The complexity of the human anatomy continues to pose a significant challenge for aspiring engineers, scientists and physicians. Whether they are preparing to treat patients, conduct research or develop new health care technologies, today’s students rely on modern, in-depth educational tools to master this difficult subject. Thanks to the vision and generosity of medical animation pioneer Bruce Blausen, Texas Engineering is now the sole custodian of one of the world’s most comprehensive and visual learning resources for students.

Founded by Blausen in 1991, the Blausen Medical Library has grown to become the largest collection of biomedical and scientific visual aids ever produced. With more than 28,000 3D animations and illustrations detailing everything from allergen vaccines to white blood cells, the library covers over 1,800 topics, including diseases, treatments and the human anatomy from muscles and organs down to the cellular and molecular levels. In May, Blausen gave the entire library to the Cockrell School, making the vast archive of medical images freely available to aid in the education of every student on campus.

“In my initial conversations with faculty and staff at UT, I could immediately sense their excitement as they envisioned potential applications in labs and classrooms,” Blausen said. “I knew then that if I made the full library permanently available, its impact could be immense. It could serve an important purpose for students’ technical development.”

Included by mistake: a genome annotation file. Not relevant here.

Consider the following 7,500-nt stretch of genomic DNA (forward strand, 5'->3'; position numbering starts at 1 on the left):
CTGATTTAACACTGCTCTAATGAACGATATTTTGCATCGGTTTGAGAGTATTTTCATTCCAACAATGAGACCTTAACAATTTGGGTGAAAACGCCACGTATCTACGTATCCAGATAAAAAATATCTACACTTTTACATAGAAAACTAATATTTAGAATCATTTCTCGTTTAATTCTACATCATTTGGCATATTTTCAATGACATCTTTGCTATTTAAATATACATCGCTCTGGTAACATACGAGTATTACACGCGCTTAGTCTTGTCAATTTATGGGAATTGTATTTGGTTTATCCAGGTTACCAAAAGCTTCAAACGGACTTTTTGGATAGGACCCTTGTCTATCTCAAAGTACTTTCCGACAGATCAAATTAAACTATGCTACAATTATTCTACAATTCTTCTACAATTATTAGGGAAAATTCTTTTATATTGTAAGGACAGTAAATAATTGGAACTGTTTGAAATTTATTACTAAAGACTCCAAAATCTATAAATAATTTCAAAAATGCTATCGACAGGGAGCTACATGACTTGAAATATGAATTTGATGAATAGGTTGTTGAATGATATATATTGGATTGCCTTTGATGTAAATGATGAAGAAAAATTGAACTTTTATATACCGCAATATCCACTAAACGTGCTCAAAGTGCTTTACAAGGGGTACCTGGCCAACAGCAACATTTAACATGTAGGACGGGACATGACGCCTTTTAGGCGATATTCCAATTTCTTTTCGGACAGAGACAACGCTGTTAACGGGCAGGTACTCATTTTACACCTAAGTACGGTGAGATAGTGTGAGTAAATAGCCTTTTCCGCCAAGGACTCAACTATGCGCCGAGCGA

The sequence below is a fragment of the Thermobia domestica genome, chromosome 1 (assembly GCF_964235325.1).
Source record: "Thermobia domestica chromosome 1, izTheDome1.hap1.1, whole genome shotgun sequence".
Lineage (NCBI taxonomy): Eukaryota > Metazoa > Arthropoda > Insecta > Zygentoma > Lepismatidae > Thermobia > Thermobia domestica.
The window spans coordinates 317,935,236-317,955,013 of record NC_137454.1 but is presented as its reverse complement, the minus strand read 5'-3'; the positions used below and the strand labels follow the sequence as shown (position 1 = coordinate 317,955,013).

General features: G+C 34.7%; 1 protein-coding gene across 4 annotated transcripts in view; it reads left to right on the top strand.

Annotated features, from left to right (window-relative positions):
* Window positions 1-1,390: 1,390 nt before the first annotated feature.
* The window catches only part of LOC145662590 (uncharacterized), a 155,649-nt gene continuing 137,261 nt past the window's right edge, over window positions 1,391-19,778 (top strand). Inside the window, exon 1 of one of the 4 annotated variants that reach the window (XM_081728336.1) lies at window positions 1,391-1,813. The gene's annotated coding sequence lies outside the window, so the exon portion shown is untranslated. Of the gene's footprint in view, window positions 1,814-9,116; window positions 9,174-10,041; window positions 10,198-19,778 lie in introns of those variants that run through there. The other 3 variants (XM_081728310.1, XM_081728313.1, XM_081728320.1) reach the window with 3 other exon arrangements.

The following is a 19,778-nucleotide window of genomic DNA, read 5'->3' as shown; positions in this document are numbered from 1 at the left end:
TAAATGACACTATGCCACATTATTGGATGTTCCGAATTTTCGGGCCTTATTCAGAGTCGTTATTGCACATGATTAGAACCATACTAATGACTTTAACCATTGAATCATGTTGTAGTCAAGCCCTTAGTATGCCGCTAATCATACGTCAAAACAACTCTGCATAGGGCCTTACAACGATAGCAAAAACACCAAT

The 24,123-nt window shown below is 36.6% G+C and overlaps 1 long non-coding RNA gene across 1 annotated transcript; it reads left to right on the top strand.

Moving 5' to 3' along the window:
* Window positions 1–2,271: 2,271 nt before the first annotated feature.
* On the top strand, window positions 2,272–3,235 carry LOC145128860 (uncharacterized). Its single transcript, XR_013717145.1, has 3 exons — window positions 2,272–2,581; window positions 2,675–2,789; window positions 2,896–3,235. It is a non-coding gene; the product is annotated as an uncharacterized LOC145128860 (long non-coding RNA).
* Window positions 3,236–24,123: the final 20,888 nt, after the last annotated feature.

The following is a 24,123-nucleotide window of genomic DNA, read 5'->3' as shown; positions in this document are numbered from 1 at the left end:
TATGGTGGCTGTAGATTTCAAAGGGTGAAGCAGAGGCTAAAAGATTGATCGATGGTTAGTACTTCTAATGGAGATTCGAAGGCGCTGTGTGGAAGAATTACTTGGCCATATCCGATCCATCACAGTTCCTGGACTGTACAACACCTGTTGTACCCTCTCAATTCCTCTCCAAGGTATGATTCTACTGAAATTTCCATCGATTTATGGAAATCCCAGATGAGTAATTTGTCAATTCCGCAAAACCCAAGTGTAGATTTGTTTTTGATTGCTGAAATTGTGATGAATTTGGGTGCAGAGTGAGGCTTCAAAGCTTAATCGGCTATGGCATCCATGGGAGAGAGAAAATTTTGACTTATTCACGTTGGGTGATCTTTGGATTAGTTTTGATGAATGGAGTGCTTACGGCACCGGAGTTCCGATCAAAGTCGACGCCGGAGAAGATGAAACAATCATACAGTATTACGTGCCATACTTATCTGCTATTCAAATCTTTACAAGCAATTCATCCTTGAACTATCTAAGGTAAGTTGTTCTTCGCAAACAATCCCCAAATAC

Faculty members throughout the Cockrell School have already identified courses in which students will benefit from access to the library—from tissue physiology classes that prepare mechanical engineers to develop rehabilitative technologies to drug delivery classes that aid biomedical engineers in the fight against cancer.

“Biomedical engineering requires a comprehensive, interdisciplinary knowledge not only of the technologies we use to treat health-related issues but also of the biological conditions underlying those issues,” said Shelly Sakiyama-Elbert, chair of the Cockrell School’s Department of Biomedical Engineering. “The Blausen Library will help us provide students with the well-rounded education they need to embark on successful careers.”

As the formal recipient and host of this extensive database of image and video files, the Cockrell School will also provide access to fellow colleges, schools and units across the Forty Acres.

“The Blausen Library is unlike any other in the world, and we are so happy to be able to extend the benefits of this extraordinary resource to the entire UT Austin community,” said Sharon L. Wood, dean of the Cockrell School. “I believe that, in sharing this collection with each other, we will also open new channels of communication that help us further establish UT Austin as a global hub for health care delivery, education and research.”

In the coming years, advances in virtual reality technology are expected to further enhance the Blausen Library experience, offering opportunities for unprecedented immersion by placing students inside a “digital classroom” where they can watch animations on a large virtual screen or interact with 3D models. Blausen’s team is currently exploring the potential of this new learning environment, and Texas Engineers will be among the first to set foot in it.

Texas Engineer Monogram